Dogs have their day in foursomes stunner
ONE of the most famous quotes in Poverty Bay-East Coast golf resurfaced after Paul Rickard and Brad Morgan wrote themselves into the history books at the weekend.
“Expect it when you least expect it.”
These words were famously uttered by rank underdog Alistair Higgins before embarking on a 1993 East Coast Open campaign that ended in a 2 and 1 win over Simon Whale in the championship 16 final at Te Puia Hot Springs Golf Club.
At the time, only Higgins considered he could pull it off — one person more than the number who believed Rickard and Morgan would win the gross at the 2018 Enterprise Motor Warehouse Poverty Bay men’s open foursomes at the Poverty Bay course on Saturday.
In a result some are calling the greatest upset in PBEC men’s golfing history, 63-year-old Rickard and Morgan, 30 years his junior, got to raise and fill the giant open foursomes trophy engraved with the names of many of the top players of today and yesteryears.
Fuelled by a steady supply of liquid refreshments over the course of the day, the pair carded rounds of 78, 74 to beat three-time winners Peter Kerekere and William Brown on countback.
Kerekere and Brown, both long-time Poverty Bay-East Coast representatives, shot 75, 77 and were as shocked as everyone else — not at being beaten, but by who had beaten them.
To appreciate the enormity of this achievement, one only has to compare handicaps.
Rickard is on a 15, Morgan, 12.
Brown is on -1, Kerekere, 1.
The Gisborne Herald photographer (Rickard) and Donaldson Plumbing plumber (Morgan), in theory, should have been 12 to 14 shots higher than Brown and Kerekere for each round.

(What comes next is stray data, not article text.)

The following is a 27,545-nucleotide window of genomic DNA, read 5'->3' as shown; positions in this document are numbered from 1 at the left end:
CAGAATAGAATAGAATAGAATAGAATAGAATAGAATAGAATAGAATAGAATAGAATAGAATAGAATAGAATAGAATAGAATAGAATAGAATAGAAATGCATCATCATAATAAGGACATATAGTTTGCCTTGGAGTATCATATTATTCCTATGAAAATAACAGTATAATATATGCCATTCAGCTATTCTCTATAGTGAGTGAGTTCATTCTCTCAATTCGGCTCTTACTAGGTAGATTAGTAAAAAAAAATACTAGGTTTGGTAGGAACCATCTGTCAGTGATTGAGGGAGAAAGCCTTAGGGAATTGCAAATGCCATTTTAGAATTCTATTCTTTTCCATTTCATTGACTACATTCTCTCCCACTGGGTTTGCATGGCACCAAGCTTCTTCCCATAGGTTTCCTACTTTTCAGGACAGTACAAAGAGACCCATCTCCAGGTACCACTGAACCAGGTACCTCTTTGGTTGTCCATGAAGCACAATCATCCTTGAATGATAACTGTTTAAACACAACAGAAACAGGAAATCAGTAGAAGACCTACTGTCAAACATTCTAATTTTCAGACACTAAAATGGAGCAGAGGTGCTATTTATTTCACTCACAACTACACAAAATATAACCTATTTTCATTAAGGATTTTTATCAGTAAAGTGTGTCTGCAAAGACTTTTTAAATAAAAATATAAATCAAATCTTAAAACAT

Rickard and Morgan went about compiling the lowest net score in the 40-odd-year history of the foursomes, including a brilliant sub-par final nine holes that proved the differenceInstead they went about compiling the lowest net score in the 40-odd-year history of the foursomes, including a brilliant sub-par final nine holes that proved the difference.
Having teed off the 10th in the afternoon and shot 4-over 40 for that nine holes — which included a Rickard chip-in for birdie-2 on the 11th and a triple bogey-8 on the 12th after Rickard drove out of bounds — they went birdie berserk.
Morgan slotted a 20-foot putt on the second for their second two of the round; Rickard chipped in for birdie-3 on the fourth; Rickard sank a 20-footer for birdie on the fifth; and Morgan drained a 30-footer for two on the sixth — completing the rare feat of twos on all three of the Bay’s par-3s.
They played the homeward nine in 2-under 34 for 2-over 74 and a 152 total.
Shooting a lower score than Kerekere and Brown in that second round gave them the gross honours on countback.
Their net score of 125 (64.5 and 60.5 off a handicap of 13.5) was 14 shots better than the next best — sponsor representative Steve Shields and Central School principal Andy Hayward, who won the overall net.
What makes Rickard, who had a major knee operation last year, and Morgan’s feat the more incredible is the format.
Foursomes involves teams of two taking alternate shots with the one ball until the hole is completed. The pressure is on both players to perform and this particular tournament has regularly produced some horrific scoring.
Playing to your handicap (an average of the two players’ combined handicaps) is seen as a very good score. Rickard and Morgan finished 19-under their handicap.
Getting his name on this trophy in which 101 golf balls can fit was fitting for Rickard.
Years ago — Rickard can’t recall how many — he was at Vanessa Lowndes Centre to get some Gisborne Thistle Football Club trophies engraved when he noticed an impressive piece of silverware.
It was the foursomes cup, which had been sitting there unclaimed for about five years.
“It had been engraved but no one had picked it up,” said Rickard. “Apparently no one knew it was there.”
Rickard informed tournament sponsor Fred Lewis, who told him to send him the bill, and the trophy was resurrected.
“Who would have thought, all these years on, I’d be presented it.”